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DSLR Nebulae Imaging:
Elephant Trunk, Bubble, Pacman, Helix

Posted: 24 September 2016

Although it was clear Sunday night, 18 September 2016, I was unable to open the observatory due to a commitment that night. On Monday, 19 September, clouds from Pacific Hurricane Paine arrived. No rain was received here from that system. Friday, 23 September, there was a 10% chance of rain from another weather system. Got 0.1" from several very brief showers at Cassiopeia Observatory. The sky finally cleared as sunset approached on Friday.

Open: Friday, 23 September 2016, 1806 MST
Temperature: 77°F
Session: 1014
Conditions: Mostly clear, clouds in south, high humidity

Equipment Used:
12" f/8 LX600 w/StarLock
Wireless AutoStar II handset
2" 24mm UWA eyepiece
2" 9mm 100° eyepiece

D7200 DSLR

1818 MST: LX600 ON, StarLock OFF, High Precision OFF.

1821 MST: sunset.

Viewed the planet Venus, low in the western sky, 102X. Gibbous phase obvious.

Viewed the planet Mars, 102X. A limb cloud and a dark surface feature were visible.

1826 MST: viewed the planet Saturn, 102X. The view was not very good due to poor seeing (Saturn was low in the southwestern sky). There was a hint of the Cassini Division; the sky was still bright. 1841 MST: Saturn's moon Titan was now visible, 102X. 1854 MST: Saturn's moons Rhea and Dione were now visible. 1902 MST: tried to see Saturn's moon Tethys, 271X, but it was lost in the planet's glare.

Returned to Mars; seeing was not good enough for viewing at 271X.

1913 MST: viewed the planet Neptune, low in the southeast, 102X. Disk visible.

1926 MST: High Precision ON. Slewed to IC1396 (Elephant Trunk Nebula). A hint of nebulosity was visible at 102X. I had last imaged the Elephant Trunk Nebula on 3 September 2013 using the 8" LX200-ACF and D7000 DSLR. This night I would image it using the 12" LX600 and D7200 DSLR.

While waiting for Astronomical Twilight to end I enjoyed just looking up at the night sky. It was a pretty night with the Milky Way overhead. The Andromeda Galaxy (M31) was a nice naked eye in the northeastern sky.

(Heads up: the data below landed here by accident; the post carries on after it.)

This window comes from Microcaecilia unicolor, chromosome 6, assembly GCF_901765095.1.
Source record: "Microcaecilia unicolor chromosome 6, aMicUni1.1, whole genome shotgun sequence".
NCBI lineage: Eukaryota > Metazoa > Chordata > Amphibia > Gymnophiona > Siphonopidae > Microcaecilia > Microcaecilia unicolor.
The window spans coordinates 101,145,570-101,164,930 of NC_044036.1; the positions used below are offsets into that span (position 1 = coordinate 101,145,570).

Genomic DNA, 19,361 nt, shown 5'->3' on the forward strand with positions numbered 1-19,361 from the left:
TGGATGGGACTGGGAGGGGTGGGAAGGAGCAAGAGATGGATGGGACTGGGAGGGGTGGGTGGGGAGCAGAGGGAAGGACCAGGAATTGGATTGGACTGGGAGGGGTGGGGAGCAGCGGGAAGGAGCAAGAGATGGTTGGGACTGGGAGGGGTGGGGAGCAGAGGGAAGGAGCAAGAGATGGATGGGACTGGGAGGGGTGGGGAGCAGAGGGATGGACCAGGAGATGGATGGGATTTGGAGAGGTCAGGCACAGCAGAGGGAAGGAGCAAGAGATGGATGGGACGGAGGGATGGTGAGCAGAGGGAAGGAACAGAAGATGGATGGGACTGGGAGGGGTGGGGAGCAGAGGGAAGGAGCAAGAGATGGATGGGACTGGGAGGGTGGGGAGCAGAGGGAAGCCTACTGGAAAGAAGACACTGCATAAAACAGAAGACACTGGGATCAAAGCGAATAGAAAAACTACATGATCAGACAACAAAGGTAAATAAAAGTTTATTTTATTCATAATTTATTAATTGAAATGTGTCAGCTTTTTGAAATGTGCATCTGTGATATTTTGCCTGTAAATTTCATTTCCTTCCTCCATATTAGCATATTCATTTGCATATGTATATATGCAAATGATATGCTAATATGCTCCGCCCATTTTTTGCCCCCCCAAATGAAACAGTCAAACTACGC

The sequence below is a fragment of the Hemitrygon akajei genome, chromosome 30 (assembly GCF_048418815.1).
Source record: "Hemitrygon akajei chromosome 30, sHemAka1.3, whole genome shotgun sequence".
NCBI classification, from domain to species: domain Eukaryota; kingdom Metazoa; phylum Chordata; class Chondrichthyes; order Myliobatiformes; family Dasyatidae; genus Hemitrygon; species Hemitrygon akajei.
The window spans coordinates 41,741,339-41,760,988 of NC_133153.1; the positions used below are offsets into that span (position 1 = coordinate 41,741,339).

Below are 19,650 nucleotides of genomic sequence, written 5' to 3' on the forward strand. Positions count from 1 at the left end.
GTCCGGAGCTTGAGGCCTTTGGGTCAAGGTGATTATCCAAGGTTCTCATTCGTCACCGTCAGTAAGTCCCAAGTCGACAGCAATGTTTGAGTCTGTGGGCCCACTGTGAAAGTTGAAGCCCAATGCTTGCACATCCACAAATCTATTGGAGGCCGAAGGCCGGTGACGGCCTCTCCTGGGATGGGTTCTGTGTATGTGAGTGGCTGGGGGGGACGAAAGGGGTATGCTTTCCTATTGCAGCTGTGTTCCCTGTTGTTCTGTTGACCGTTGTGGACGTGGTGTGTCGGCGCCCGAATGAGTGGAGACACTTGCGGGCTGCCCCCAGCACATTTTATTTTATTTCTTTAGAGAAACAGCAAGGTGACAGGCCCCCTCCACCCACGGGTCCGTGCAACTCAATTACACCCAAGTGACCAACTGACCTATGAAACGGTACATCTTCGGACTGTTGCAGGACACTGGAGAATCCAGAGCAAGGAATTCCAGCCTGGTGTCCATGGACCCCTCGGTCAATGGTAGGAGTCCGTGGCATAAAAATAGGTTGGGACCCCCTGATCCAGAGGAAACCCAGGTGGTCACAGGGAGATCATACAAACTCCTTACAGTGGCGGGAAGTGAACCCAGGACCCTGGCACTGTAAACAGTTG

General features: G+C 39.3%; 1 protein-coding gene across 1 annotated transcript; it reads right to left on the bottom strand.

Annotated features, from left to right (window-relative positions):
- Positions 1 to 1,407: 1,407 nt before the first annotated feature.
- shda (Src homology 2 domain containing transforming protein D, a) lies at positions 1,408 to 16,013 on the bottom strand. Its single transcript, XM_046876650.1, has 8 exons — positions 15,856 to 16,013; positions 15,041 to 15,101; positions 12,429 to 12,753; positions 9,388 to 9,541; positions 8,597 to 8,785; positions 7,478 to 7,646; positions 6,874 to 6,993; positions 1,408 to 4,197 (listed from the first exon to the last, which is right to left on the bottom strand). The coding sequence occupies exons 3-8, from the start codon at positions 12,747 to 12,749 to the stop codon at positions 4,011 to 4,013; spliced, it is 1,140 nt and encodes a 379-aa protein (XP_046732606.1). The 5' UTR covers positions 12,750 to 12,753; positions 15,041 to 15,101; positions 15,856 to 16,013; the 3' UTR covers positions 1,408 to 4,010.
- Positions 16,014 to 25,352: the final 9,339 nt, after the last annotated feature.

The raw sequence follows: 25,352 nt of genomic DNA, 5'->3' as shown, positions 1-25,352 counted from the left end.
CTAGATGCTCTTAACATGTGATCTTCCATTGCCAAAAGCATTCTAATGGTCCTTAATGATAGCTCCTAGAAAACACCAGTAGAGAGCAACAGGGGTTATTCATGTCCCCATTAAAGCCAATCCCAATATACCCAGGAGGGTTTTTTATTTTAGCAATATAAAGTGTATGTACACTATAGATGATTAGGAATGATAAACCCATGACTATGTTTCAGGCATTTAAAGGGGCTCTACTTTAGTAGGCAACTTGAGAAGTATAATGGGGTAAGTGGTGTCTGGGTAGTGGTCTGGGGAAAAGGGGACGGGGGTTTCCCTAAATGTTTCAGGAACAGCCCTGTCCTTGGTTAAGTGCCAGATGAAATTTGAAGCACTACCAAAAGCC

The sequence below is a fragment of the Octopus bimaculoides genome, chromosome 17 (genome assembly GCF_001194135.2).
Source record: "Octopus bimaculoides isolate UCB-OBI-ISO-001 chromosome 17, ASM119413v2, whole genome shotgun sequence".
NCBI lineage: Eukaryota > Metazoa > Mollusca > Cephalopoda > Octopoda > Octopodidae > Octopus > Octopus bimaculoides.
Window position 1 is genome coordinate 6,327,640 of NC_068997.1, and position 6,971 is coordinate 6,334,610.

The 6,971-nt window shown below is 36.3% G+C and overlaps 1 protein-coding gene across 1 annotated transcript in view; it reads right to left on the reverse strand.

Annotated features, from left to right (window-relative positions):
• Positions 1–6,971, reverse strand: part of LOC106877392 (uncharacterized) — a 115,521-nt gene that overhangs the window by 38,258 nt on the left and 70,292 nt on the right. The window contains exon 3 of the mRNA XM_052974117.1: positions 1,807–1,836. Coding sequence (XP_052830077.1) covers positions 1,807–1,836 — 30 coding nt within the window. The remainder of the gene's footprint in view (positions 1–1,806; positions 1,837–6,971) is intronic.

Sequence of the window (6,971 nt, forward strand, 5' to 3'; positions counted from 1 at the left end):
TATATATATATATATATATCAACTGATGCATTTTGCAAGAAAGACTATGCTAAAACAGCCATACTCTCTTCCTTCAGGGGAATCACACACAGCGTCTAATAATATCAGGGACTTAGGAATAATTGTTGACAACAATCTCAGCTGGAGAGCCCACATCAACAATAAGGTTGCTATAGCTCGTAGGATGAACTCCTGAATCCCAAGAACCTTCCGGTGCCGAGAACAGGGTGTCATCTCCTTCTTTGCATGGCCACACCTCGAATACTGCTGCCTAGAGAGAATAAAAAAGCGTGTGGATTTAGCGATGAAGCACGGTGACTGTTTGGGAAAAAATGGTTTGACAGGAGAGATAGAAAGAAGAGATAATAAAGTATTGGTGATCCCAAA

1935 MST: mounted the DSLR at prime focus + focal reducer. As with all my Deep Sky Object (DSO) images now with the 12" LX600, I focused on the High Precision centering star using a focusing mask. Once centering and focusing was completed and the object was slewed to, the StarLock was turned ON for autoguiding.

My first DSO imaging target was IC1396 (Elephant Trunk Nebula). I did some framing tests but could not seeing the Elephant Trunk in the images on the DSLR screen. I decided to take some longer exposure images and see how well framing worked out during post-processing. Unfortunately, framing was not very good, as seen in this 5 minute, ISO 12800, black-n-white image:


The Elephant Trunk Nebula is only partially visible at the right side of the image. I will make another attempt on the next session.

The next DSO target was NGC7635 (Bubble Nebula) in the constellation of Cassiopeia. I plan to update my Cassiopeia astrophotography photo album with new images from the 12" telescope. This is a slightly cropped, 5 minute, ISO 12800, exposure:


Next was NGC281 (Pacman Nebula) in Cassiopeia. This is a 5 minute, ISO 12800, exposure of the Pacman Nebula:


My last planned DSO image for the night was NGC7293 (Helix Nebula). There were some clouds near the object, and as it turned out, the StarLock autoguiding was slighting impacted by the poor seeing. Some trailing occurred during all the exposures. This is a cropped 2 minute, ISO 12800, exposure:


I plan to redo the image on the next session.

2106 MST: ended DSO imaging. 2117 MST: tried imaging the planet Neptune at prime focus but seeing was too bad. Will try again on a future session.

2129 MST: viewed the planet Neptune, 102X. Then began closing up.

Close: Friday, 23 September 2016, 2139 MST
Temperature: 60°F
Session Length: 3h 33m
Conditions: Clear

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